“Our study revealed a role of the BNST GABAergic system in sleep/wakefulness control, especially in shifting animals’ behavioral states from NREM sleep to wakefulness. It also provides an important insight into the pathophysiology of insomnia and the role of orexin in arousal regulation, which will hopefully lead to the first step to develop remedies for sleep disorders,” Sakurai says.


  9. Why social isolation can bring a greater risk of illness

    July 14, 2017 by Ashley

    From the University of Pennsylvania School of Medicine press release:

    Social isolation has been linked to a wide range of health problems, as well as a shorter lifespan in humans and other animals. In fact, during a U.S. Senate hearing on aging issues this spring, a representative for the Gerontological Society of America urged lawmakers to support programs that help older adults stay connected to their communities, stating that social isolation is a “silent killer that places people at higher risk for a variety of poor health outcomes.”

    Now, researchers at the Perelman School of Medicine at the University of Pennsylvania have found a possible explanation for this association. The team observed that in the fruit fly Drosophila melanogaster, social isolation leads to sleep loss, which in turn leads to cellular stress and the activation of a defense mechanism called the unfolded protein response (UPR). Their findings are published online in the journal SLEEP this month. The UPR is found in virtually all animal species. Although its short-term activation helps protect cells from stress, chronic activation can harm cells. Long-term, harmful activation of the UPR is suspected as a contributor to the aging process and to specific age-related diseases such as Alzheimer’s and diabetes.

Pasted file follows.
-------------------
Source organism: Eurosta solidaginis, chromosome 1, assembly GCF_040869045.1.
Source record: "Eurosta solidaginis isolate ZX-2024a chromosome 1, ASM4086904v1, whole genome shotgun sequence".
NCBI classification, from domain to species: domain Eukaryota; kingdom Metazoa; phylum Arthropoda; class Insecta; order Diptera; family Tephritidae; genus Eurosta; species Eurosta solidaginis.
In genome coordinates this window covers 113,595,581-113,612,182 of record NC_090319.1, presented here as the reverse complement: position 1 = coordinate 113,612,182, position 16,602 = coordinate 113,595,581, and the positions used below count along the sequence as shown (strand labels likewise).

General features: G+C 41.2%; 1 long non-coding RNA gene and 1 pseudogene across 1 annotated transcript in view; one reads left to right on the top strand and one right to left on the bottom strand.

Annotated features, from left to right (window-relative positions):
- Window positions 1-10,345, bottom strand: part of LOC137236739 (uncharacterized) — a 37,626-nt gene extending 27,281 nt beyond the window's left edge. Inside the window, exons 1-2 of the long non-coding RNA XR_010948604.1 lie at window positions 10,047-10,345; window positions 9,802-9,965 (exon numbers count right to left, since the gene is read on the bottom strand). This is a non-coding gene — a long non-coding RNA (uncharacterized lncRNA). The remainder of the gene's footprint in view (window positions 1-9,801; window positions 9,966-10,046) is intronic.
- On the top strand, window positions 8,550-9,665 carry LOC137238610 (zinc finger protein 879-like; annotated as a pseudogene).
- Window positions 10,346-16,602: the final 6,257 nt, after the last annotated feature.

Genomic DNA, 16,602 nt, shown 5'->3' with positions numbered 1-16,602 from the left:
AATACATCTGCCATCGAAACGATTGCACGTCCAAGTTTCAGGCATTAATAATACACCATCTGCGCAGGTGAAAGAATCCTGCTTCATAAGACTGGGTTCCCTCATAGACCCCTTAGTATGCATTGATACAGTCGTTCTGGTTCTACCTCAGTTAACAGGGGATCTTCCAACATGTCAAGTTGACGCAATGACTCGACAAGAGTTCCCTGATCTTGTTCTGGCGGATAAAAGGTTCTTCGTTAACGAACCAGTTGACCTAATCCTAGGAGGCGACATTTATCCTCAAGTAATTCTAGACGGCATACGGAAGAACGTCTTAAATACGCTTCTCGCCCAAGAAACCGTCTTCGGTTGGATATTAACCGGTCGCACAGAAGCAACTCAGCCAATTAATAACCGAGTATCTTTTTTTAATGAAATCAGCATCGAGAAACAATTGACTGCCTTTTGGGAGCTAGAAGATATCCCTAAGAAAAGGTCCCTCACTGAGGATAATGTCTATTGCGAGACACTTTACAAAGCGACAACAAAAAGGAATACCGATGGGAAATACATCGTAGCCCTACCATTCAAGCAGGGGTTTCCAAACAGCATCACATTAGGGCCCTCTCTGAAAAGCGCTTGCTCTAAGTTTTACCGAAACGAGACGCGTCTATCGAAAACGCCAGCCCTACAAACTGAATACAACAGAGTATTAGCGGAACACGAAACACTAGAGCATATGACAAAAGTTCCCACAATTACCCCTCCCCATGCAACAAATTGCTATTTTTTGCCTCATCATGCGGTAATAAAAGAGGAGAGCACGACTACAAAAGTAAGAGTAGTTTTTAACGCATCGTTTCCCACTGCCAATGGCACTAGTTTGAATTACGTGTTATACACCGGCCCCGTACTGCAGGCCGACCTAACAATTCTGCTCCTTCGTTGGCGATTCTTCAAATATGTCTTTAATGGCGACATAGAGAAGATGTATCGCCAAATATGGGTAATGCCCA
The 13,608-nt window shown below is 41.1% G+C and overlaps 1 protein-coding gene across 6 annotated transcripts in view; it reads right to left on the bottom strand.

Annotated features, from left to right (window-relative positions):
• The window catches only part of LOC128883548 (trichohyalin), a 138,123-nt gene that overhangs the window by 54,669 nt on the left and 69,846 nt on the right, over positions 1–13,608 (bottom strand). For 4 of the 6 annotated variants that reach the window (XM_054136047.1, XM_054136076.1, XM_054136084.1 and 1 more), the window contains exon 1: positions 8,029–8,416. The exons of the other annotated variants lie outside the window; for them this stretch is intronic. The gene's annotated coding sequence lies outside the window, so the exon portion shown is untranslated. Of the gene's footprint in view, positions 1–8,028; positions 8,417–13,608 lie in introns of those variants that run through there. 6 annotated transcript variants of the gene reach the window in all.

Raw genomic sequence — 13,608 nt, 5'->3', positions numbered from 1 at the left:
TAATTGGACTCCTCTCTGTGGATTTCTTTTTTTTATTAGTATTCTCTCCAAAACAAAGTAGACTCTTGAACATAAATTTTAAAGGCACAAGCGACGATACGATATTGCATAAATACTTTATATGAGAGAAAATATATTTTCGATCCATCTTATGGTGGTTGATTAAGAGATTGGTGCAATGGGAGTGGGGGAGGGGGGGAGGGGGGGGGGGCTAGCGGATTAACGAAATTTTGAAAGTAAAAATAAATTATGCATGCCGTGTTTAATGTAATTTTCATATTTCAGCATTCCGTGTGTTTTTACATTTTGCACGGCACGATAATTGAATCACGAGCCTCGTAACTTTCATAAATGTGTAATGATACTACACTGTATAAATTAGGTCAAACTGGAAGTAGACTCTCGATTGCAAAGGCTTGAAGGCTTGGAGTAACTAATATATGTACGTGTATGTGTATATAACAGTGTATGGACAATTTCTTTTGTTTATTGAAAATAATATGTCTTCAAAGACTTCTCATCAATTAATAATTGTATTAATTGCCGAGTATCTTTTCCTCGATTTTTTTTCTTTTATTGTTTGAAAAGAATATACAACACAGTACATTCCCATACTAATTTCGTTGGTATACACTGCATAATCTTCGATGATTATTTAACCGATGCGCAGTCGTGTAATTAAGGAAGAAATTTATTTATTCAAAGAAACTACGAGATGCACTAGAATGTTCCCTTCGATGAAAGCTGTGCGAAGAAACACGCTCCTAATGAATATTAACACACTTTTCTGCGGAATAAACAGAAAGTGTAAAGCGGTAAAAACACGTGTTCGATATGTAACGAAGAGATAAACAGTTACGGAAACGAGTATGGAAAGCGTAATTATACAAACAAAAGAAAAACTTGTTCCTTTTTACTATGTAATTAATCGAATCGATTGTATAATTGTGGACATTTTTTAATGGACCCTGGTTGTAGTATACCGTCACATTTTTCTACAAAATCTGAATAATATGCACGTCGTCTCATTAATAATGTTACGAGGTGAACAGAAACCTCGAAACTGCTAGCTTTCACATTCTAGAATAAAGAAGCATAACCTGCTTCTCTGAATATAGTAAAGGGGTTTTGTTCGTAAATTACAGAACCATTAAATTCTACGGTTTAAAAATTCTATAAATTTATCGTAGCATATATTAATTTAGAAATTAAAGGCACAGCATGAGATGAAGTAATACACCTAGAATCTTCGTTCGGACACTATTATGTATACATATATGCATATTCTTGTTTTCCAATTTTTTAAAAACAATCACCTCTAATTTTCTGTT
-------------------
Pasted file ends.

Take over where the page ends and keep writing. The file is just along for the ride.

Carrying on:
Studies also have shown that social isolation is a growing problem in developed countries. In the United States, for example, about half of people older than 85 live alone, and decreased mobility or ability to drive may cut opportunities for other socialization.

    “A lot of elderly people live alone, and so we suspect that stresses from the combination of aging and social isolation creates a double-whammy at the cellular and molecular level,” said senior author Nirinjini Naidoo, PhD, a research associate professor of Sleep Medicine. “If you have an age-related disruption of the UPR response, compounded by sleep disturbances, and then you add social isolation, that may be a very unhealthy cocktail.”

    This line of research stemmed from a surprise finding by the new study’s first author, Marishka K. Brown, PhD, who was then a postdoctoral researcher at Penn. She is now Program Director of the National Center on Sleep Disorders Research at the National Heart, Lung, and Blood Institute (NHLBI). While evaluating the effects of aging on the UPR in fruit flies, she noticed that molecular markers of UPR activation were at higher levels in flies kept singly in vials, compared to same-aged flies kept in groups.

    “Ultimately, she realized that keeping animals isolated induces a cellular stress response and a higher level of UPR activation,” Naidoo said. Markers of UPR activation include the protein BiP, a molecular “chaperone” that helps ensure proper protein folding within cells. Proteins, after being synthesized as simple chains of amino acids, are meant to fold into functional shapes, which are often highly complex. This delicate process is easily disturbed when cells are under stress and can lead to the harmful, runaway clumping of unfolded or misfolded proteins.

    As its name suggests, the UPR is supposed to protect against this cellular catastrophe. But when it fails to work efficiently to restore proper protein-folding conditions, and stays activated, it can trigger harmful inflammation, suppress normal, healthy cellular activity, and ultimately force the death of the cell. Scientists have found evidence that this inefficient, chronic response becomes more likely with aging. “When animals get older, you start to see a more maladaptive UPR,” Naidoo said.